The Education of Shelby Knox

Marion Linschutz and Rose Rosenblatt <br> <i>InCite Pictures. 76 minutes</i> <br> <i>Airs on PBS’s P.O.V. June 21.</i>

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Lubbock, Texas, is the birthplace of Buddy Holly, a crucible of conservative Christianity, and a city with some of the highest rates of teen pregnancy and STDs in the country. But Lubbock, we learn from this stirring documentary, is also home to a remarkable teenager named Shelby Knox, who, in the course of filming, evolves from a compliant 15-year-old girl to a tough, compassionate young woman committed to social change.

Early in The Education of Shelby Knox, we watch Knox take a vow of “sexual purity” in front of her parents and her pastor. But she realizes that many of her classmates are sexually active and soon finds her calling: promoting comprehensive sex education in the “abstinence-only” Lubbock public schools. Her platform is a seat on the Lubbock Youth Commission, a city-funded group headed by her rival, a slick, budding politician named Corey Nichols. Directors Marion Lipschutz and Rose Rosenblatt follow Knox as she tangles with Nichols and takes on the town’s officials and religious leaders, challenging them with increasing fervor from the bedrock of her own Christian beliefs.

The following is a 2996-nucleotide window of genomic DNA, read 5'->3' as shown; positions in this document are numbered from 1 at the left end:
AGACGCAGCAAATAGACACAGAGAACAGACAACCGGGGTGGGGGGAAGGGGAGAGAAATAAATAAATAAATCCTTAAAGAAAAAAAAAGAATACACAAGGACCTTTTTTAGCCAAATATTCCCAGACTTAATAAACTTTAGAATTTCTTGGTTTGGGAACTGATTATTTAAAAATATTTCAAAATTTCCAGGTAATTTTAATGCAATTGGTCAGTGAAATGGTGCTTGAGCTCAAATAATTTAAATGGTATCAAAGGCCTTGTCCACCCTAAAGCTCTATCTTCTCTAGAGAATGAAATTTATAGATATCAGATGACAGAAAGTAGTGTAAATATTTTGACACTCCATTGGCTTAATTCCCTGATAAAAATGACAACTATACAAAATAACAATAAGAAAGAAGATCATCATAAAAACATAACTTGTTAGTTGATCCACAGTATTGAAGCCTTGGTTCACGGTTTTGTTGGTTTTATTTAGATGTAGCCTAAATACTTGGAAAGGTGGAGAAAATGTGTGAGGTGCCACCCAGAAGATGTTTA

Knox also must deal with her loving but worried parents, and their family discussions are the emotional heart of the film. When Knox makes common cause with a group of gay and lesbian students—“I think God is a forgiving God,” she says—she further strains her most intimate relationships. But by then it’s clear nothing will stop Knox from struggling toward her own truths—and maybe taking some of the skeptics along with her. At one point, a new gay friend says joyfully, “If there were more Christians like you, we’d be in heaven.” To which one can only say: Amen.

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Fact:

In-depth journalism that investigates the powerful takes real money and is so damn important right now.But it doesn’t take a Mother Jones investigation to know that billionaires and corporations will never fund the type of reporting (like they do politicians) we do that exists to help bring about change. Instead, our mission-driven journalism is made possible by people power, and has been for 46 years now since our founding as a non-profit.

In “TITLE TK” Monica Bauerlein writes about the perilous moment we’re in, and why it’s so important that we raise $325,000 by the time November’s midterms are decided so we can be ready to throw everything we have at the big issues facing the nation no matter what happens. Please help MoJo’s people-powered journalism with a donation today.

$400,000 to go!

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